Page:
Now this is the bit I really like - losing these institutions has another effect. A generation ago, men worked and played mostly with men. Too much, no doubt about that. My generation is lucky it's okay to spend time with women, and with your children. In the case of kids, and to the point above, I'm happier (and data shows most men are) when I'm doing proper things for my child, not just the playing. I love cooking for him, giving him a bath, changing his nappy etc. It's not 'fun' but it's fulfilling. But now we don't spend enough time with other men.
Women socialising is common - it's the narrative of Sex and the City. But many men have become a little more isolated. Now, on the other hand, too much interaction is purgatory, most men I know need time alone, but we need time together.
Not in the way women do - always on. We need something, to quote, "Narrow and deeper'. I love that. We don't do face to face, we do side by side. We something to do together that fuels conversation, common interest. That's why we love sport, both playing and watching.
We had all that, now it's largely gone. We lack the opportunties for comradeship, a cause that knits us together. I don't mean fighting The Hun or the like, I mean the local 5 a side team, building a shed together, or going to watch your team, or, as far as I'm concerned, taking all our kids to the park or cooking for our families. We need projects.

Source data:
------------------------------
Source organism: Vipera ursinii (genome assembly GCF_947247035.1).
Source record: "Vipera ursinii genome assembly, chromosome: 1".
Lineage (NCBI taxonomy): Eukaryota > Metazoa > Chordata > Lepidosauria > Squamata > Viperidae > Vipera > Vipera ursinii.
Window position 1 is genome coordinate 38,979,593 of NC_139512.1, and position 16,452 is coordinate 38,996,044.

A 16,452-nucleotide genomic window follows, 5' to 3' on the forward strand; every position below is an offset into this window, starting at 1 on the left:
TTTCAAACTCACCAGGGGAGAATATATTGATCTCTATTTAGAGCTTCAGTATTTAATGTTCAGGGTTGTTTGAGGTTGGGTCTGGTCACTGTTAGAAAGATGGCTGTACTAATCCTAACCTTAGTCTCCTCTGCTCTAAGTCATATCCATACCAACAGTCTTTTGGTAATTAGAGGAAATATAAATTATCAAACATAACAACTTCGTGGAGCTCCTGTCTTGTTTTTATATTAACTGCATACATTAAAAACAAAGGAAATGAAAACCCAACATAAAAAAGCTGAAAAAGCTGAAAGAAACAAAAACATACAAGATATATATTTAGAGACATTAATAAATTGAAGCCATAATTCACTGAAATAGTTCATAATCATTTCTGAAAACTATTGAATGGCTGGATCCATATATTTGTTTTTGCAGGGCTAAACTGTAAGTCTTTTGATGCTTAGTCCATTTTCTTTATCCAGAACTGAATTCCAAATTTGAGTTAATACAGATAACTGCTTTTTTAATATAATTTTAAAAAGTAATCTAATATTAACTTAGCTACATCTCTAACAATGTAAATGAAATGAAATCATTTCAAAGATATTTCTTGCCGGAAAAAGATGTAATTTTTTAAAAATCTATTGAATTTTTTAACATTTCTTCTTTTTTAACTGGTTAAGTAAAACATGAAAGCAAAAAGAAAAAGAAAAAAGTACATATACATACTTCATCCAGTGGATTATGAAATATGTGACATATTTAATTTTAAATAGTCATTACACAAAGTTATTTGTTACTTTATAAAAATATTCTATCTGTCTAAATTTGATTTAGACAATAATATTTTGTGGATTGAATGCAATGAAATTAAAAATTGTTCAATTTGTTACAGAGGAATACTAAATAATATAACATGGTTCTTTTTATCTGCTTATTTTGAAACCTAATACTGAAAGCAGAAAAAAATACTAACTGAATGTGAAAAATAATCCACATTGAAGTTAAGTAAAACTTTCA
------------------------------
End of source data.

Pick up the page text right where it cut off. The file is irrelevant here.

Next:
So what's do be done? Comradeship? Self sacrifice? We can't all suddenly join the Army or turn the clock back. You can't create a new moral cause out of thin air.
You don't need to be a soldier or pro footballer to enjoy sport and keeping fit, and maybe try and do it with mates. You don't need to be an intellectual to read a decent book. You can make the world a better place in all sorts of ways, many small, all important. You don't need to be a pro builder to try putting up a shelf (I can't wait for Will and I to have projects together).
What does this all mean? I'm not sure, it just feels persuasive and maybe questions stuff like VB Beer, or The Hangover. Real men don't revel in idiocy and a perpetual state of juvenility. They don't reject complications and thinking about things. They take responsibility and find that it makes them a lot happier than the diminishing returns of always pleasing yourself.
That's why this campaign is so spot on in my view:
I've always rejected the data that claims that people with faith are happier with those that are not, as a pretty devout atheist. However, in conclusion (the article finished like this too), the moderating influence of worrying you'll go to hell probably curbs too much self gratification and more selflessness - which perversely benefits the individual the most. You don't need God, we all have a conscience. When we live in rough accordance with it, we're mostly happy. When we don't we're not.
Like I said, not sure what all this means, but hopefully useful fodder if you need to engage culturally with a male audience.